After months of quarantine, Kirkwood native John McDaniel has a new spring in his step, which he will put to good use in his upcoming show at Blue Strawberry.
“I really feel like there’s a light at the end of the tunnel we can all see,” McDaniel says. “We’ve all been cooped up a long time. It’s spring — time for regeneration.”
In “There’s a Spring In My Step,” the producer, composer and bandleader will play the piano for an evening of songs and stories.
“I just turned 60 and have a lot of experiences to draw upon and build up — an embarrassment of riches I wouldn’t change for anything,” he says, without giving away too much.
McDaniel’s experience with “Annie Get Your Gun” on Broadway holds special significance. As a student at Kirkwood High School (class of 1979), he and other boys from his school participated in a production of the musical at Nerinx Hall, a girls school.
“Many years later, I created new arrangements for the Broadway revival with Bernadette Peters,” McDaniel says. “Since I’d done the show, I knew it very well. It has a very special place in my heart.”
He won a Grammy Award for producing the cast album of “Annie Get Your Gun.” He earned two Emmys as bandleader, composer and producer of “The Rosie O’Donnell Show.”
McDaniel also has music credits for “Catch Me If You Can,” “Taboo,” “Grease” and “Brooklyn” on Broadway, and he co-created “Patti LuPone: Live” and Tyne Daly’s shows at Feinstein’s in New York City.
In St. Louis, he has conducted pops concerts with the St. Louis Symphony Orchestra at Powell Hall, along with shows at the Fox Theatre and Opera Theatre of St. Louis.
”There’s so many different kinds of shows and concerts and songs and so many different people,” says McDaniel, who lives in South Florida. “I know it sounds corny, but I’m really grateful.”
For his third visit to Blue Strawberry, McDaniel will unveil a couple of new tunes, including the titular “There’s a Spring In My Step” and “The Roads of Home,” which revisits the warm feelings sparked by visits to St. Louis.
“I’ve really been thinking about that idea for a while,” he says.
McDaniel will also pay tribute to mentors he has lost, including Art for Children’s Theater founder Nancy Harvey, who died in March. She attended his October show at Blue Strawberry.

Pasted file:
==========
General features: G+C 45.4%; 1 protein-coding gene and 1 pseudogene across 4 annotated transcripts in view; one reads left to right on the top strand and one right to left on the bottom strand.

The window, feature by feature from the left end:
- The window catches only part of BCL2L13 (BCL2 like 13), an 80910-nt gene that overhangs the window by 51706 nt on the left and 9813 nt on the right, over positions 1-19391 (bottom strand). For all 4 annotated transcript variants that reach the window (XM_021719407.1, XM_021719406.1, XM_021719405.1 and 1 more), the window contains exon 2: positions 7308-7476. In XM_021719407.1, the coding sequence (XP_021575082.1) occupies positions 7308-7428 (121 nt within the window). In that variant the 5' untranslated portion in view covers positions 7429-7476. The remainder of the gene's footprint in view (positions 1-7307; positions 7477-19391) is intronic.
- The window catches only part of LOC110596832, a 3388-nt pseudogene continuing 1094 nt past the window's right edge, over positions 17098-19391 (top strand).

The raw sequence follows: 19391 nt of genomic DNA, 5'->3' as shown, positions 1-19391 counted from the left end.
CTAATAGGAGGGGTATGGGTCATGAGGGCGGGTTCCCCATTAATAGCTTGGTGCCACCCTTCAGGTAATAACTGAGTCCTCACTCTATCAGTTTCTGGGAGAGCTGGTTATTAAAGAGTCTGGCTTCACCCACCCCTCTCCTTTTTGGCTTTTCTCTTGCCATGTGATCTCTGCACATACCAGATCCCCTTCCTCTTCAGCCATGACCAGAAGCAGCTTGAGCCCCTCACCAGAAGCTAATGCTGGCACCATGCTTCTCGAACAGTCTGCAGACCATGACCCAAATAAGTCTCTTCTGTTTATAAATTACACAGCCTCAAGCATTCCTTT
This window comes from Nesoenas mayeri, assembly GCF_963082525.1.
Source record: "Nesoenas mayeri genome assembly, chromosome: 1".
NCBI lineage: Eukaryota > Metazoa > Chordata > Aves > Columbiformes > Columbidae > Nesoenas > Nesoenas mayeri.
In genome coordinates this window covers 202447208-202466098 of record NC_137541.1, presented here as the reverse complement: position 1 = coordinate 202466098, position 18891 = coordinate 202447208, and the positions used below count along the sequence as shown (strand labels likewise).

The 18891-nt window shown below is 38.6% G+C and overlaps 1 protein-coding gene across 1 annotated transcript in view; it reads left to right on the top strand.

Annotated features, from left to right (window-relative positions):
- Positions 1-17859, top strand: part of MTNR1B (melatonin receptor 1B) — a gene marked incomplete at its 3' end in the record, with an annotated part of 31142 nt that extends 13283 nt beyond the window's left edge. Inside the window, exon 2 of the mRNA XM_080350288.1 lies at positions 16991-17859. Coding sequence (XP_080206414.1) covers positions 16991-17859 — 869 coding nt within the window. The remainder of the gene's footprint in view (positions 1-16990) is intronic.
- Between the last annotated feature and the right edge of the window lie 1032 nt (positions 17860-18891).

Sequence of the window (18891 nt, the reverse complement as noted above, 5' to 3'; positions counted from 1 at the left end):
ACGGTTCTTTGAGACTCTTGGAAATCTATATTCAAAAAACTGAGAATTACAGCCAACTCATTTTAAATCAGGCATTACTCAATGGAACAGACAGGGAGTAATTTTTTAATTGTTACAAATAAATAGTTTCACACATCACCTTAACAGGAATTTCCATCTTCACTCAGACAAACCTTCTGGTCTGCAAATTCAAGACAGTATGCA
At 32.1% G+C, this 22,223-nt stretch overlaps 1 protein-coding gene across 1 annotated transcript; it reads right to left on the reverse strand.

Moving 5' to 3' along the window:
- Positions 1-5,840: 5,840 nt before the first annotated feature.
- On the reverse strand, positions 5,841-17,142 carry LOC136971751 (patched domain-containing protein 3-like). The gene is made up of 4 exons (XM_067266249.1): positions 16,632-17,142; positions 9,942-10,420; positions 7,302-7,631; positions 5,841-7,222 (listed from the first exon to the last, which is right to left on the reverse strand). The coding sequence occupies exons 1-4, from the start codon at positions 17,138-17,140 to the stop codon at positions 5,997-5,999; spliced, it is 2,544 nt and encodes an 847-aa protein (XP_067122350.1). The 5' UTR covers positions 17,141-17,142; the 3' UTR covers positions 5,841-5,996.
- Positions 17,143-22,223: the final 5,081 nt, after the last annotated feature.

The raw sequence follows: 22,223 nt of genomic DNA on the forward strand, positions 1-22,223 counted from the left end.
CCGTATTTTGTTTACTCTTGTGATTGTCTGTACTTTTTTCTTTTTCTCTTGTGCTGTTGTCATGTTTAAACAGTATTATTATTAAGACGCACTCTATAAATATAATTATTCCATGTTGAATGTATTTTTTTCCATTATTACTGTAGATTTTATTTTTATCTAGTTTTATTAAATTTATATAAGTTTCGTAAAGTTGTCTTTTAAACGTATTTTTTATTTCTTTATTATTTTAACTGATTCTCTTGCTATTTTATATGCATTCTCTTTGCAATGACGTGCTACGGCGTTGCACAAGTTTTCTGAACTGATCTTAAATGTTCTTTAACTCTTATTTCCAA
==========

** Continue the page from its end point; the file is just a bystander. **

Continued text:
“She meant a lot to me, so I’m going to do a tribute to her,” he says. “I could see she was proud of what I had done.”
His first piano teacher will be in the house at Blue Strawberry this weekend: his mother, Jane McDaniel. His parents still live in the home where he grew up.
When he visits this time, he will be able to hug his parents. “When I was home in October, we were very safe and careful, and we were spending time 6 feet apart outside.”
Last year, McDaniel started a Facebook Live series called “Sunday Tea With John McD” as a way to stay visible to his fans and friends. He will present the final installment at 2 p.m. May 2.
“Broadway had shut down, and I’d had the entire summer of 2020 with gigs planned,” he says. “A friend told me I needed to do something online and that people would watch. It’s crazy people from all over the country can see it. This past year, having done so many of the ‘Sunday Teas,’ I’ve gotten very comfortable playing and singing all kinds of tunes.”
He launched the series with a Mother’s Day show and continued weekly through Father’s Day, when it became monthly.
“It wasn’t just a bunch of tunes — it took some planning,” he says. “It was all consuming.”
But it’s coming to an end because he will have less free time. First, he resumes his job as camp director with Richard J. Alexander for his friend Kristin Chenoweth’s Broadway Boot Camp in Oklahoma.
“We’ve been friends for a long time,” he says. “She runs a fantastic camp, and two years ago, I became camp director. We had such a good time. This year is going to be virtual. We’re not ready to bring 100 kids together on a stage.”
After camp, he will spend his eighth season leading the O’Neill Theater Center’s Cabaret & Performance Conference in Connecticut.
“Last year was virtual, but this year is in person but safe,” McDaniel says. “I’m so excited to get back onstage at the O’Neill and to be able to bring friends there to teach.”
McDaniel’s earliest work was playing piano at Westport Plaza, and he has worked full-time in music ever since.
“I never had to do a job that wasn’t music,” he says. “Everybody needs a piano player.
“Music was in the house from the day I was born. It lit my way.”
What “John McDaniel: There’s a Spring In My Step” • When 7:30 p.m. April 16 • Where Blue Strawberry, 364 North Boyle Avenue • How much $20-$25, $20 for livestream • More info bluestrawberrystl.com